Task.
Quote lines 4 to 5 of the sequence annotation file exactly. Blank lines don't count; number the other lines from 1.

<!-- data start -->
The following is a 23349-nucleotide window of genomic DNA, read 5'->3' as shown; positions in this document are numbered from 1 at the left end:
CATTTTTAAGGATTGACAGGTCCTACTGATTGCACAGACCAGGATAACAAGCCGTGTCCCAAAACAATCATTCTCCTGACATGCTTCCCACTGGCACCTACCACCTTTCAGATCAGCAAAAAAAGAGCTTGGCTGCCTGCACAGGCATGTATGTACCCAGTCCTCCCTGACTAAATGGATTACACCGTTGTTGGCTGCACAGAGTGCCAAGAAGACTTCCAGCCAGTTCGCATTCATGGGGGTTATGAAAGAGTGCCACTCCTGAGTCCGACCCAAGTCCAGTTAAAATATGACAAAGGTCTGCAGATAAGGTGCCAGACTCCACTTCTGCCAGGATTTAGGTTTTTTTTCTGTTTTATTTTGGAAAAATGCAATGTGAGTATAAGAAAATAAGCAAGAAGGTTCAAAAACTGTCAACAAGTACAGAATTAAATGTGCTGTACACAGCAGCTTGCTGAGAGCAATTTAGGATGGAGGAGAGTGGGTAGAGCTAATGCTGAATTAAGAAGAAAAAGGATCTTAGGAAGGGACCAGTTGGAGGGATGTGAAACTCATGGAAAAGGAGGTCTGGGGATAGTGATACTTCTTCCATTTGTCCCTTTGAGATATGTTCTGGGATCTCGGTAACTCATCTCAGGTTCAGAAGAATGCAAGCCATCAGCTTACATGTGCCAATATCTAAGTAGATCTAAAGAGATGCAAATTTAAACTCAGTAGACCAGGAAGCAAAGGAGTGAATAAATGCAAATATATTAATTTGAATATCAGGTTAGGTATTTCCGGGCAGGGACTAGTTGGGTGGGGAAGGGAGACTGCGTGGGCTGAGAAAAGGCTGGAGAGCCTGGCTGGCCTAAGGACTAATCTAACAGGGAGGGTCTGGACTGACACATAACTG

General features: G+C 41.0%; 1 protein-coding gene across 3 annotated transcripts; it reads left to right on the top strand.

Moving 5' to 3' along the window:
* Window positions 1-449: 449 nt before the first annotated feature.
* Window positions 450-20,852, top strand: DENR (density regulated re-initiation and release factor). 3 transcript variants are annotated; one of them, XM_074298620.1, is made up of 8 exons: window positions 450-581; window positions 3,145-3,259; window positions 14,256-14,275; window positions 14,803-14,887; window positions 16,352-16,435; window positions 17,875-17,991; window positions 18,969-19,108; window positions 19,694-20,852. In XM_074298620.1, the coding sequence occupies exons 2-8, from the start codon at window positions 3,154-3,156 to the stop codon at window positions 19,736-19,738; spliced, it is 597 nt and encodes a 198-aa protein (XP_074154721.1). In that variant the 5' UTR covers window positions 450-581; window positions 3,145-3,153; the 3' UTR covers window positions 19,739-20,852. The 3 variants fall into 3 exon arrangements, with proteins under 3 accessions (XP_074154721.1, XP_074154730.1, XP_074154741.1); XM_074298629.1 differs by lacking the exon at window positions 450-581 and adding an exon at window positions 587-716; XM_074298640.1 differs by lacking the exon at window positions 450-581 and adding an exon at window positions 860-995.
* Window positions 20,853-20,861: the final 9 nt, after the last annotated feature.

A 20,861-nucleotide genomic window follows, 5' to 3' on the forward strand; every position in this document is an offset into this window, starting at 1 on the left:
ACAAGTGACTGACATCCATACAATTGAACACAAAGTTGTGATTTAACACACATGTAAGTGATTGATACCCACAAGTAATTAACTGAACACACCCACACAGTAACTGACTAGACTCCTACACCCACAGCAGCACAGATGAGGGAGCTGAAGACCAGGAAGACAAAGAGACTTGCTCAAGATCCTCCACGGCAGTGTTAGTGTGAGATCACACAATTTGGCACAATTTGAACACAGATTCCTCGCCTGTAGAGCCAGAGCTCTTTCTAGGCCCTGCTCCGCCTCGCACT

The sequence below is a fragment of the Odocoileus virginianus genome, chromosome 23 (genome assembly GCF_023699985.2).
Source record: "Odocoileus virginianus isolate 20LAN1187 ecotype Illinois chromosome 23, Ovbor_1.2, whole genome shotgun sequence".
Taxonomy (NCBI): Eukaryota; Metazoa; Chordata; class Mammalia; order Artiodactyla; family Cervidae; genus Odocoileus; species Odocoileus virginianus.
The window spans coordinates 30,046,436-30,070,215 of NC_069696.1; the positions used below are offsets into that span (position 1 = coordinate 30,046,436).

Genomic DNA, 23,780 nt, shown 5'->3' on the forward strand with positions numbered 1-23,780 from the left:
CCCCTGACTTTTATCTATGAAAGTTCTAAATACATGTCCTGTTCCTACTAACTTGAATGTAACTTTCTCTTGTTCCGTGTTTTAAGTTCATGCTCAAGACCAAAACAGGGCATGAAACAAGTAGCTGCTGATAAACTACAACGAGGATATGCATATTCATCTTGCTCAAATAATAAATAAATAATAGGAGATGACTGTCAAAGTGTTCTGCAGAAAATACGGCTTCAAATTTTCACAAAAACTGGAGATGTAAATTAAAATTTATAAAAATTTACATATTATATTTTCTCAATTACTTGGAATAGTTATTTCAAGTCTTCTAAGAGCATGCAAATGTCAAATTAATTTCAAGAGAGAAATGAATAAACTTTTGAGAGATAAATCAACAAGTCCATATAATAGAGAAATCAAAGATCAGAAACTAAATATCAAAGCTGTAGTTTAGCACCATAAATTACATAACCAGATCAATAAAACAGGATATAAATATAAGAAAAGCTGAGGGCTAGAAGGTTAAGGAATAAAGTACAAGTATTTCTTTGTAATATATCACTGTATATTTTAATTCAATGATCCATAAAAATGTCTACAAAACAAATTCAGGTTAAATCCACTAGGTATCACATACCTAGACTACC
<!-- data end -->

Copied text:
Moving 5' to 3' along the window:
* Window positions 1-449: 449 nt before the first annotated feature.